4

With sudo, you can either set it to ask for a password or not ask for a password.

Historically, everything was password-protected, which is the model that I am used to. However, encryption seems to be favoring public/private key authentication more and more nowadays.

This is evident in the fact that when I spin up a server on GCP, AWS, or DigitalOcean, I don't get a password. Instead I get a key that I use to log in.

Now, if I want to do sudo when I am logged in, it doesn't ask me for a password. This is obviously due to the fact that a password was never given to me, only a key was. And sudo doesn't ask for a password because of the following rule in /etc/sudoers.d/90-cloud-init-users:

ubuntu ALL=(ALL) NOPASSWD:ALL

This is fine for one user. But what happens if a server has 3-4 users, all of whom need sudo access, and all of whom are using keys to log in rather than a password. You want to make sure that one user can't do

sudo su - <someone else's username>
sudo <command>

Is the encouraged practice to not allow password authentication when connecting with sshd, but to give all the users a password that is used for sudo authentication? Or to use pam_ssh_agent_auth to allow sudo to authenticate with another set of private/public keys that have a passphrase? Or is there something else that should be done?

3

Password authentication for access to sudo doesn't restrict what commands can be run.

eg

myuser ALL=(ALL) NOPASSWD: ALL
youruser ALL=(ALL) ALL

lets both users run exactly the same commands, just you need to enter your password, and I don't.

Instead the idea is to only grant users the privileged commands they need, rather than "ALL" commands. So if user1 only needs to reboot the server you might give them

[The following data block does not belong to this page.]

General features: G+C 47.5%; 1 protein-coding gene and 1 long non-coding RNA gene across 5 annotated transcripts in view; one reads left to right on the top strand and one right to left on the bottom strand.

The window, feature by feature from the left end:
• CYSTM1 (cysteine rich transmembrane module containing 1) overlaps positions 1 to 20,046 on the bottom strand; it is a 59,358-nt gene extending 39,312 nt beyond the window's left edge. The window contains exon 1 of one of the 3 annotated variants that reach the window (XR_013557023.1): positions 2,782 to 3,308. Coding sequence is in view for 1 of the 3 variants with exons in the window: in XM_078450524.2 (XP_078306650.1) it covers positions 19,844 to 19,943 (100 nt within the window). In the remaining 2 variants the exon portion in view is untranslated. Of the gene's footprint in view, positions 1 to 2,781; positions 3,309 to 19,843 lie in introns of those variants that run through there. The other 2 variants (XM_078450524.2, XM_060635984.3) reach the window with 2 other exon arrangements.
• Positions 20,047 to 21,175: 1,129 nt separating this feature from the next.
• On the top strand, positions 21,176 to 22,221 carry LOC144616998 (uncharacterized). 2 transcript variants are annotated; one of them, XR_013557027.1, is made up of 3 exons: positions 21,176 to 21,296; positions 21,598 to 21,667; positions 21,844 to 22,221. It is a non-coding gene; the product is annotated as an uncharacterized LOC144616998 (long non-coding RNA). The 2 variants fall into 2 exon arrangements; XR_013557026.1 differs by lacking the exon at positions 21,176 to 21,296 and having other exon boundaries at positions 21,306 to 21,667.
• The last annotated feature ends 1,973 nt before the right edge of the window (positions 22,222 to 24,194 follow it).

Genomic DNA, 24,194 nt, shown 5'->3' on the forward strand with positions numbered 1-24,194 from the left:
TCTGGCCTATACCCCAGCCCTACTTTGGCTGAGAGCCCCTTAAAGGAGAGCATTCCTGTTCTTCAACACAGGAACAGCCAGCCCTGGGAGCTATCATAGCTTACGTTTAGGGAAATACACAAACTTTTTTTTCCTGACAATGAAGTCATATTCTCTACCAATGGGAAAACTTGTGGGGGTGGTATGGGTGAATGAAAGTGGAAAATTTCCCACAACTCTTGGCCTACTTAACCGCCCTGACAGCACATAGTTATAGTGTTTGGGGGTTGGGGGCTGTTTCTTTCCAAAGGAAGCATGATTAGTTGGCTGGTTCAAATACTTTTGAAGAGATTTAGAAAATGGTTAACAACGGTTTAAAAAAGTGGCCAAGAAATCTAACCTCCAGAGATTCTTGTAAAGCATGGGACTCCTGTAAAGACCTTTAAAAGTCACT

user1 ALL=(root) NOPASSWD: /usr/sbin/reboot

Now all they can do is reboot the server.

This follows the principle of least privilege; only give people the commands they need.

Further reading: https://www.sweharris.org/post/2018-08-26-minimal-sudo/

  • 1
    I never said that Password authentication for access to sudo restricts what commands can be run, I said that Password authentication for access to sudo restricts who can run the sudo command when logged in as each user. – modernNeo Dec 25 '18 at 20:20
  • and I want to give my users the ability to run any command they want via sudo, I just want to also make sure that there is a reliable way to authenticate them when they run sudo. – modernNeo Dec 25 '18 at 21:20
  • @modernNeo Password authentication would not prevent a user from running sudo su - youruser. – user2233709 Dec 25 '18 at 21:40
  • @user2233709 I am not trying to prevent them from running sudo as themselves but rather running sudo as another user. – modernNeo Dec 25 '18 at 22:09
  • @user2233709 To put it another way, I want to know the best way to prevent someone from being able to run "sudo <command>" after switching to another user when sudo isnt using password authentication. – modernNeo Dec 25 '18 at 22:10

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